Many thanks to Lori for the scan
New Zealand Herald
28 April 2003
People-power fuels Starship enterprise
Lucy Lawless says plans to change the Starship's name are 'nonsense'.
By MARTIN JOHNSTON and REBECCA WALSH, health reporters Defenders of the name Starship are to lobby the Minister of Health this week in an effort to keep the name.
Days after the Herald revealed the name would be changed from Starship to Auckland City Hospital Children's Services, high-level lobbyists say they are ready to fly to Wellington to try to convince the Government to step in.
Parents of patients, doctors, the official who approved the name Starship, the National Party, Herald letter writers and talkback callers have all criticised the Auckland District Health Board decision to change the name.
The outrage is a reversal of the derision that greeted the name when it was bestowed in 1992.
Lucy Lawless, a trustee on the fundraising Starship Foundation and the highest-profile star associated with the hospital, has called the change "nonsense" and hopes it can be reversed.
"The place will always be in people's hearts the Starship ... that's what it looks like. So why strip it of official recognition?"
She and other trustees will discuss the implications at a regular meeting at the hospital this morning.
She believed it would be harder to raise money for something "that sounds like something from the socialist era".
"I hope there's a way for a gracious reversal on this."
Health board chairman Wayne Brown said the loss of the name was the inevitable consequence of the decision to merge Starship, Green Lane, National Women's and Auckland Hospitals on one site.
But yesterday it emerged that the new name, adopted unanimously by the health board, was partly intended to signal a change in focus, from high-tech hospitals to community-based healthcare.
Mr Brown said brands such as Starship were for commercial products, not state-financed hospitals.
Yesterday he dismissed a rethink. "You must be joking," he said.
People were free to keep calling the hospital Starship as an informal name if they liked.
But the decision has run up against Waitakere Mayor Bob Harvey, the marketing man who thought of the name, and Bryan Mogridge, chairman of the Starship Foundation fundraising group, who are gearing up to lobby Health Minister Annette King to have the change overturned.
Said Mr Harvey: "He [Mr Brown] is turning down one of the greatest fundraising operations that Auckland has ever seen.
"The foundation will be just demolished; worse, it will be dismantled.
"The funding group has got to be related to the hospital."
The foundation generates more than $3.5 million a year for the hospital, buying equipment the Government will not buy.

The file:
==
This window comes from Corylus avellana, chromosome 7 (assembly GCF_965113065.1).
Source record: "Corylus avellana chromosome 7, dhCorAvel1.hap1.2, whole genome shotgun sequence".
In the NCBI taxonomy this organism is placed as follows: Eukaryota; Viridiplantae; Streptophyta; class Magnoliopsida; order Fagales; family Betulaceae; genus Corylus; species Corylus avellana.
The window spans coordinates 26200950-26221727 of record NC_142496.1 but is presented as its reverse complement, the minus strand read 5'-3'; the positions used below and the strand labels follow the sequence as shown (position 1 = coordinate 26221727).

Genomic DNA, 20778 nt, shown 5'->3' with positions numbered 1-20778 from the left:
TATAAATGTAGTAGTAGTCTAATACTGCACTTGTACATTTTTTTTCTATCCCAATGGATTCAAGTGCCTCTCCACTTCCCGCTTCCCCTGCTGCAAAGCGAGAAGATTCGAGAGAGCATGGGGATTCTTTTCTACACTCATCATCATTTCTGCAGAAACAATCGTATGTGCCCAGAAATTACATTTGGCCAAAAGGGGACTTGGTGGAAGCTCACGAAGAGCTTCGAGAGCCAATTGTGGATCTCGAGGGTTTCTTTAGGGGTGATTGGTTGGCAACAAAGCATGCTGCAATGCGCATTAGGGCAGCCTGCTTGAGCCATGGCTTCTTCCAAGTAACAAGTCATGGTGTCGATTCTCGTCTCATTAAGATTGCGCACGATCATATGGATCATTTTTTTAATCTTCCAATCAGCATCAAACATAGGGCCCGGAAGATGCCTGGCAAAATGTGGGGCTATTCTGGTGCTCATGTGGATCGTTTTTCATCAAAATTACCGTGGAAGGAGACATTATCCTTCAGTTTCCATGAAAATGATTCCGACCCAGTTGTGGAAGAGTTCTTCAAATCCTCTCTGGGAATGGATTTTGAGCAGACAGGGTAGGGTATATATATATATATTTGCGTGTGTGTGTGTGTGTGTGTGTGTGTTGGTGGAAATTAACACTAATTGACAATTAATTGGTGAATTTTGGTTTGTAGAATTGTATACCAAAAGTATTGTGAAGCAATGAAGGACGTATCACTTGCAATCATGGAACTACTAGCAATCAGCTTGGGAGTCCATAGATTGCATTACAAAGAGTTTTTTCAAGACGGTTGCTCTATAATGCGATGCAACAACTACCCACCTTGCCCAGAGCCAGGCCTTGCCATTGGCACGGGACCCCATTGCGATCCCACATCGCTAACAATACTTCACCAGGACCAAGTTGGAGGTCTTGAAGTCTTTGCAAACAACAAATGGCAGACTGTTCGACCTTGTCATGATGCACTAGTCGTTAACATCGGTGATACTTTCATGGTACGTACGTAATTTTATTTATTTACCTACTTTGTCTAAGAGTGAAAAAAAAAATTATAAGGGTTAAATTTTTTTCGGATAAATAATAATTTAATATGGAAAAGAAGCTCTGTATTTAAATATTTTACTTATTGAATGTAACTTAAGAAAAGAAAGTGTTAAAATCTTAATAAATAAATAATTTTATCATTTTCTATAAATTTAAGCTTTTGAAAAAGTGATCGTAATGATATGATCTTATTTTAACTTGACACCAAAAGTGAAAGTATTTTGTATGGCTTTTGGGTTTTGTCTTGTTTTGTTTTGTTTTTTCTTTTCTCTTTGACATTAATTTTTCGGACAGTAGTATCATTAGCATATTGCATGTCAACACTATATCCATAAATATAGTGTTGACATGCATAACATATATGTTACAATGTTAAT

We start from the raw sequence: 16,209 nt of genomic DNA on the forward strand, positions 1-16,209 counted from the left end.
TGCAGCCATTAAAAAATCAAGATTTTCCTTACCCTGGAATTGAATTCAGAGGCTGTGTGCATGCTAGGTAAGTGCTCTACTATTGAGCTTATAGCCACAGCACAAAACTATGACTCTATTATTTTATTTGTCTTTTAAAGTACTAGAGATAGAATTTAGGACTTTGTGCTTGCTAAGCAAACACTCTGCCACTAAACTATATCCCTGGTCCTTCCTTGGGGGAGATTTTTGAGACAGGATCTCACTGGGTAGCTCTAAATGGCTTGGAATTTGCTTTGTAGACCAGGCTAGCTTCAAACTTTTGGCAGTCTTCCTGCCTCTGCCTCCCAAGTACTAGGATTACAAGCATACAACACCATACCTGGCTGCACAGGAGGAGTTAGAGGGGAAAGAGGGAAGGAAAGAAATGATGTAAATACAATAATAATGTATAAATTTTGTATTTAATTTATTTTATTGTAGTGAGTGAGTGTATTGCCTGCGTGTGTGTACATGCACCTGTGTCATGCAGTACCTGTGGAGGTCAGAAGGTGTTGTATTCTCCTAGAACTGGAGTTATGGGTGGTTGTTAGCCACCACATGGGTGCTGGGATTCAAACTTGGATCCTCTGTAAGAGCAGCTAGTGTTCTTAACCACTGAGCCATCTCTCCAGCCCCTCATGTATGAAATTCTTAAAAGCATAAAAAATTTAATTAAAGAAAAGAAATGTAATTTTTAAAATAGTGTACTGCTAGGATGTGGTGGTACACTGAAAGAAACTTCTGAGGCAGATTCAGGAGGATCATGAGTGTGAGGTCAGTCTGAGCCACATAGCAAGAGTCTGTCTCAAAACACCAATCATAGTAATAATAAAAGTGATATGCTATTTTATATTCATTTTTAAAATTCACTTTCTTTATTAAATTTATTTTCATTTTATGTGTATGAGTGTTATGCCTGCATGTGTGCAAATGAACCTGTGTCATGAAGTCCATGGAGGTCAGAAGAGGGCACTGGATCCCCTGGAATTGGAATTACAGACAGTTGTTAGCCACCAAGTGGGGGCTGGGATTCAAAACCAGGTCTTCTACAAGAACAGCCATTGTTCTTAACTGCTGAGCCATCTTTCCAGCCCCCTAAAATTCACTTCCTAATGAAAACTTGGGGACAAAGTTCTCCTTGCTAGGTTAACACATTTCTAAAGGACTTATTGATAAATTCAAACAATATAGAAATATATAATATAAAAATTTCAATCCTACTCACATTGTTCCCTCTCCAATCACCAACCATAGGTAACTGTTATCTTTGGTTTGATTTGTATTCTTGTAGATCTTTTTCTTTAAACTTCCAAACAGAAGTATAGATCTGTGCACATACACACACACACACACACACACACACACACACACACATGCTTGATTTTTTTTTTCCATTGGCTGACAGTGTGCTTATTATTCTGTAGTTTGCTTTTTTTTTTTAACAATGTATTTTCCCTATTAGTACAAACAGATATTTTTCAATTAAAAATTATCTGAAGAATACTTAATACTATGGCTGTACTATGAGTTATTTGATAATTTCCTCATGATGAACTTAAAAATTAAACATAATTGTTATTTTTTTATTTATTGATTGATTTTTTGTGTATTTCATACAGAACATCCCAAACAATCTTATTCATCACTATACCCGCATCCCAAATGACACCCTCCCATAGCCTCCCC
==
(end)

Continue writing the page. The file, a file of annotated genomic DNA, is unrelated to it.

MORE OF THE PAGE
Foundation lawyers are studying whether the name change is a breach of contract with sponsors, who give money to benefit from the hospital's good name.
Mr Mogridge said many people had called him at the weekend saying they would try to help save the name.
"This is an asset owned by the families of New Zealand. It's not just an asset that the health board owns.
"It may think it does, but when you've asked people to donate money to a cause and had any involvement, there's a strong community ownership of the asset, so you are going to get a large public outcry if you change it."
Mrs King has said the board is entitled to make such a decision.
But her spokesman said she would ask the board about the name-change and hoped it had consulted all interested groups.
Health board member John Retimana said the change was linked to the board's view that more money should be spent on primary healthcare and that the foundation was focused too narrowly on the children's hospital.
"The campaign for children's wellness should be broadened."
Mr Brown said he supported the foundation, but it needed to start raising money for children's health, rather than the hospital.
Paediatricians nationwide are concerned that the name change will convert Starship from being New Zealand's only national children's hospital to being an Auckland facility.
They also worry that it will make it even harder to get a fair slice of national funding for Starship, which is forecasting an $8.7 million deficit this year.
"I think the whole Paediatric Society is concerned that this is part of a downgrading of services for children," said the society's former president, Barry Taylor, professor of paediatrics and child health at the Dunedin School of Medicine.
Gary Taylor, who approved the name Starship as chairman and deputy commissioner of the former Auckland Area Health Board, said yesterday that the name had proved itself over time.
"Starship" could be a subtitle, if all the hospitals were to be branded Auckland City Hospital, he said.
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